Cyberbullying: Mom credits Bark app for saving teen's life

Bark has sent 20,000 severe self-harm alerts to parents.

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/ Source: TODAY
By Rachel Paula Abrahamson

Editor's note: This story discusses suicide. If you or someone you know needs help, please contact the National Suicide Prevention hotline at 1-800-273-8255, anytime.

When Julie Carroll’s 12-year-old daughter became distant and moody, she chalked it up to hormones and figured it would pass.

“I was very much in the dark about what was going on,” the Chicago mom told TODAY Parents.

“I received probably 150 alerts, including an internet search where she was searching for ways to kill herself.”

It wasn't until the real estate agent downloaded an app called Bark, which monitors kids' digital communications, that she learned her 8th grader was being bullied by a group of girls at school and online. One wrote on Snapchat that the teen "shouldn't be alive."

Bark monitors kids’ digital communications across texting, email and social media. This sample illustration (not a real alert), provided by Bark, shows the sort of information the app gives parents.Courtesy of Bark app

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“I received probably 150 alerts, including an internet search where she was searching for ways to kill herself,” Carroll revealed. "My daughter is alive today because we put her in a treatment program."

Titania Jordan, chief parenting officer at Bark, says it's common for parents to be in the dark about bullying — especially when it's happening online.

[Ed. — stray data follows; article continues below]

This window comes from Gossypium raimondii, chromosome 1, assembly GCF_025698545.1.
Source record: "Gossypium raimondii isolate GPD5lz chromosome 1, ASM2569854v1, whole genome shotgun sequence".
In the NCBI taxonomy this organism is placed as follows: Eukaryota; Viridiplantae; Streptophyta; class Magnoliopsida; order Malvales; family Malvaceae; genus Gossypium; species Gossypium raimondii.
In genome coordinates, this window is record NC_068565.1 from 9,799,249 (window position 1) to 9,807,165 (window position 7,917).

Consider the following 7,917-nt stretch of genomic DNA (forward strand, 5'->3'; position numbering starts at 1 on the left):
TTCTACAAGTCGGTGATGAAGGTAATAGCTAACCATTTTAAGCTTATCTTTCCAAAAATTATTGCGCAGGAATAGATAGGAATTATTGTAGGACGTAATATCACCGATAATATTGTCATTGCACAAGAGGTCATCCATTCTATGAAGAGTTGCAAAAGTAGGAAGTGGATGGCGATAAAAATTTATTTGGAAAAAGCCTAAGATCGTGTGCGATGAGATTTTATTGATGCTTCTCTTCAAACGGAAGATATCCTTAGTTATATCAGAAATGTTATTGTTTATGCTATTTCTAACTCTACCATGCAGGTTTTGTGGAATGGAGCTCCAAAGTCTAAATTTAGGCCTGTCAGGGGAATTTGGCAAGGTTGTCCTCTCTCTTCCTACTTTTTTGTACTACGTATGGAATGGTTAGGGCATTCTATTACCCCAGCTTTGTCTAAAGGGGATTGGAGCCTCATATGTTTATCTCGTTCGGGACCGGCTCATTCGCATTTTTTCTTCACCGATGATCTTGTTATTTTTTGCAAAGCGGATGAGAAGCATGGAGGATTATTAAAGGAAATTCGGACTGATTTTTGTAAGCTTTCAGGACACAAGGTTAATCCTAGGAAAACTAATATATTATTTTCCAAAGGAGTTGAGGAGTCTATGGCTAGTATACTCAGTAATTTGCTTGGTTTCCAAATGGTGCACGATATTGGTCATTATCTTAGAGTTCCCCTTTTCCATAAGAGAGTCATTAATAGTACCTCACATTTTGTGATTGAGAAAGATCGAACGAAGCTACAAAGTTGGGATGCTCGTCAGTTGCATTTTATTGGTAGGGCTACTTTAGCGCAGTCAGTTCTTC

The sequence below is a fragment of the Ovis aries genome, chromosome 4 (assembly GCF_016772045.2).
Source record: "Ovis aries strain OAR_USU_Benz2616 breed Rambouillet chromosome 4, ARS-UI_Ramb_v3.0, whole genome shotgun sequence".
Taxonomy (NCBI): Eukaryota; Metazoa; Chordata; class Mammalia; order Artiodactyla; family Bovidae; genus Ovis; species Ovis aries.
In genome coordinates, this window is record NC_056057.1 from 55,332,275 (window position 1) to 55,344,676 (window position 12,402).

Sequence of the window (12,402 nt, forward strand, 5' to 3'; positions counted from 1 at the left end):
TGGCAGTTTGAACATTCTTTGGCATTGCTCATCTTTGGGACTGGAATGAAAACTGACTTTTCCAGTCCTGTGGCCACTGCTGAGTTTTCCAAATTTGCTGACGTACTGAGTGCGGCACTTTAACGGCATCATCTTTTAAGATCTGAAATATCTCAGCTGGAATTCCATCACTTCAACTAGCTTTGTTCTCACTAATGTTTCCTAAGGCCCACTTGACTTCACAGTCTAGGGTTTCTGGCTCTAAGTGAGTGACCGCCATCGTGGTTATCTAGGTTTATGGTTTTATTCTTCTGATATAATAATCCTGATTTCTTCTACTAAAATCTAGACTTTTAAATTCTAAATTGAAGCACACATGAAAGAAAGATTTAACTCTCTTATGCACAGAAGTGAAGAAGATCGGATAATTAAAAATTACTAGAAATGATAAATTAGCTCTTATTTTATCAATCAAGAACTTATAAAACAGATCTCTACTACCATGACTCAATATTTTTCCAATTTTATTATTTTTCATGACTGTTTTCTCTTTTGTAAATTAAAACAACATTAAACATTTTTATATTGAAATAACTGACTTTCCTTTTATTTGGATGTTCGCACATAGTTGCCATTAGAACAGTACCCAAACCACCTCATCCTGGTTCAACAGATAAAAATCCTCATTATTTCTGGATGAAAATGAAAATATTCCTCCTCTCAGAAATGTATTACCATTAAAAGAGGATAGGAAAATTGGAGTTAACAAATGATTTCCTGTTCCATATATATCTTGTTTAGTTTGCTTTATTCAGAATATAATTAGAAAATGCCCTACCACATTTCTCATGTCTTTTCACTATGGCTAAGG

"Often victims suffer in silence for fear that adults will restrict digital access if they speak up," Jordan explained.

That's why it's important to know the signs of a bullied child, including changes in grades, behavior or appetite. If they are suddenly avoiding school or social activities, that's a red flag. Jordan also recommends observing kids' body language when they are using a device.

Children with autism, food allergies, racial minorities and members of the LGBTQ community are most at risk for cyberbullying, according to Jordan.

Carroll's teen is still struggling with her peers.

"I know exactly what is going on because of Bark," Carroll said, "So we talk about it, and we're dealing with it together."

To date, the tech company has sent more than 20,000 severe self-harm alerts.

“It’s searching for more than just key words, it’s looking for conversational nuances,” Jordan told TODAY Parents. “When it detects problems and serious issues like cyberbullying, sexual content or potential drug use, it will send mom or dad an alert via text or email.”

Jordan wants to be clear that Bark does not condone spying. Ideally, a parent will have an honest conversation with their child about why they are using the app, just like Jordan did with her 10-year-old son, Jackson.

“You don’t let a kid ride a bike without a helmet, you don’t allow to them to drive in a car without a seat," Jordan said, "so don’t give them a device that can access the world without a safeguard.”